Clearing Beijing's air pollution
The Asia Pacific Economic Cooperation (APEC) forum is just around the corner and a major clean-up operation is under way. Authorities are desperately trying to clear the air for the world leaders who will be descending on Beijing, but is there really anything...
The Asia Pacific Economic Cooperation (APEC) forum is just around the corner and a major clean-up operation is under way. Authorities are desperately trying to clear the air for the world leaders who will be descending on Beijing, but is there really anything that can be done?
Beijing’s air quality problems are not only due to the pollution it generates, but also a consequence of the geography of the region.
In the winter, there is often an area of high pressure over much of China. This pressure system effectively acts as a lid on the atmosphere, trapping any polluting particles close to the ground.
To the north and west of Beijing are huge towering mountains, and to the south and east are hundreds of other industrial cities which all generate their own high levels of pollution.
This means that if the winds are from the south or east, then they draw in the pollution from the surrounding cities. The mountains will prevent the pollution escaping northwestwards, and the area of high pressure will trap the smog at ground level in Beijing.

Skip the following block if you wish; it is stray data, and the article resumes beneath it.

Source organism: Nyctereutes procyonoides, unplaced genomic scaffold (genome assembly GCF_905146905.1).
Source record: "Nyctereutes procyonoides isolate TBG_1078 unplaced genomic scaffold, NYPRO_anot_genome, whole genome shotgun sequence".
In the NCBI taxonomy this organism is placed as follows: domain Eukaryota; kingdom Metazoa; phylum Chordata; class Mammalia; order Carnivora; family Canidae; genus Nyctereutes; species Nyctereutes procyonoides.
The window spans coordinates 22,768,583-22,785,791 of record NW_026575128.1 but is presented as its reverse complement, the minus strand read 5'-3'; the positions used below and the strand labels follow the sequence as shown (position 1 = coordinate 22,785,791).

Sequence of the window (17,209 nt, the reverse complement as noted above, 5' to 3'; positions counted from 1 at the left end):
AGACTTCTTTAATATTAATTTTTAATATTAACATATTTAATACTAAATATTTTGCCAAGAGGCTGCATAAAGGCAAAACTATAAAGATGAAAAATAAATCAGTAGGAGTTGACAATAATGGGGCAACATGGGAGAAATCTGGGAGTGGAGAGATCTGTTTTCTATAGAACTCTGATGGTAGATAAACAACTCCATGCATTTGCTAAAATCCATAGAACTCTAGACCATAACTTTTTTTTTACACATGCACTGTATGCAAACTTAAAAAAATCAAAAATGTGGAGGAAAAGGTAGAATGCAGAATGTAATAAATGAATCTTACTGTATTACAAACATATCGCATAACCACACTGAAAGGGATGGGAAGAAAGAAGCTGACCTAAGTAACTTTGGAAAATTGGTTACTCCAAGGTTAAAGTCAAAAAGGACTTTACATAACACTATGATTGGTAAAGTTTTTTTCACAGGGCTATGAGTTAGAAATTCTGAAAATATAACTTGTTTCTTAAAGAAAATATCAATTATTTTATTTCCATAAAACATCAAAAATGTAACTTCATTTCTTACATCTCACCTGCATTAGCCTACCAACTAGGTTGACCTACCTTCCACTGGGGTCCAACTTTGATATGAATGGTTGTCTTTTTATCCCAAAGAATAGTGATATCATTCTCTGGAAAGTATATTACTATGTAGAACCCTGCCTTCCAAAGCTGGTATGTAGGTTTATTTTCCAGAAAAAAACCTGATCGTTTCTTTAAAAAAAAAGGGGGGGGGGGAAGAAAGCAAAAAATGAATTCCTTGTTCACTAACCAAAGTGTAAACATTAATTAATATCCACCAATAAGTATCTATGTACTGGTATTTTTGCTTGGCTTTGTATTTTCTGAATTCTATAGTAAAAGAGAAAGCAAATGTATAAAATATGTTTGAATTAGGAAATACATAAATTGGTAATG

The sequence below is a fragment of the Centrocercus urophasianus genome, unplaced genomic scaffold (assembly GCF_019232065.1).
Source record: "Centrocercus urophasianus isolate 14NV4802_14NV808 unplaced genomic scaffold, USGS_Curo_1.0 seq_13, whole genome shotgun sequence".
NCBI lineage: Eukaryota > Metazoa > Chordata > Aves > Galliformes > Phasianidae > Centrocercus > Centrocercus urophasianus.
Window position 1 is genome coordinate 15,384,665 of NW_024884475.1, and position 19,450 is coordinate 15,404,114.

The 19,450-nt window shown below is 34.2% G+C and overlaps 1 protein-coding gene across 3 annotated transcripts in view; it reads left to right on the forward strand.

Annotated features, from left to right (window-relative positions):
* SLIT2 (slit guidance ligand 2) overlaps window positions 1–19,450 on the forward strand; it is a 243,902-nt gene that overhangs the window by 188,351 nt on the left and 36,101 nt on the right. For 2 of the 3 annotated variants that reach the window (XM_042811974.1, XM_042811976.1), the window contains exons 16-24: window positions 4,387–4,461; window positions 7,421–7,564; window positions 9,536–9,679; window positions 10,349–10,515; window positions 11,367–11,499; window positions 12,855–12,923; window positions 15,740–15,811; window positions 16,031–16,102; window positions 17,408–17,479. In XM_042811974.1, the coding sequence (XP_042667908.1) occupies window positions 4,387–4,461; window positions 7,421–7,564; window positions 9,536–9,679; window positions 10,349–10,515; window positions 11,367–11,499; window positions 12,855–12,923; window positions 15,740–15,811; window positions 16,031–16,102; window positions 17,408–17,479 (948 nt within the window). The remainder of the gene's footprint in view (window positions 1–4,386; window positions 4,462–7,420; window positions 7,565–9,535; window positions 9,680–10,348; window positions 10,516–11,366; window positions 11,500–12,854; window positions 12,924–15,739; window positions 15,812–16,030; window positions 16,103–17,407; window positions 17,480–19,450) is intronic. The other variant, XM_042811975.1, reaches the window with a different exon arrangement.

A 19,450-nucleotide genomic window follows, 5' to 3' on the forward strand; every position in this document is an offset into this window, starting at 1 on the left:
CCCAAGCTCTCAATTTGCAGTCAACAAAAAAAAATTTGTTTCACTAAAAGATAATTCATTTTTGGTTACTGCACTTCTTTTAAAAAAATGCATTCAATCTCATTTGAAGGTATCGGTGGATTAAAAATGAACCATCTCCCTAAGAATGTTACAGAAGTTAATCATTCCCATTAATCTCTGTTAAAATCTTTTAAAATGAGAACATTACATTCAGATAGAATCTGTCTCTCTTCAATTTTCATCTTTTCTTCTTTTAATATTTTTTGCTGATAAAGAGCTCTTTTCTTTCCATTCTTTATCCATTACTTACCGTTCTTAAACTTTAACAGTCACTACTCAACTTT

There are two types of weather which do help to clear the smog:
A wind from the northwest. This brings in clearer air, but the wind has to be reasonably strong in order for it to cross the mountains. Or rain. This effectively washes the polluting particles out of the air.
Credit for rain
In order to gain positive publicity, the Chinese government often claims credit for any rain that clears the pollution in Beijing, alleging that it uses a technique called 'cloud seeding'.
Cloud seeding is a way of attempting to artificially generate rain, usually by firing particles of silver iodide into the air.
However, it is important to realise that the technique can only be successful if the conditions are conducive to rain. There must be a cloud there to begin with, and enough moisture to generate rain, otherwise cloud seeding will be useless.
In recent years, when the authorities in China have reported that they have successfully generated rain, the weather charts show that it would have rained in the city regardless of their efforts.
Pollution has long been a problem in Beijing, as it has in many other cities in China, and over the past few weeks, the pollution levels have regularly soared into the hazardous range.
If blue skies are to be seen for the forum, then not only do the industries in the region need to stop polluting the air, but the weather may have to lend a helping hand.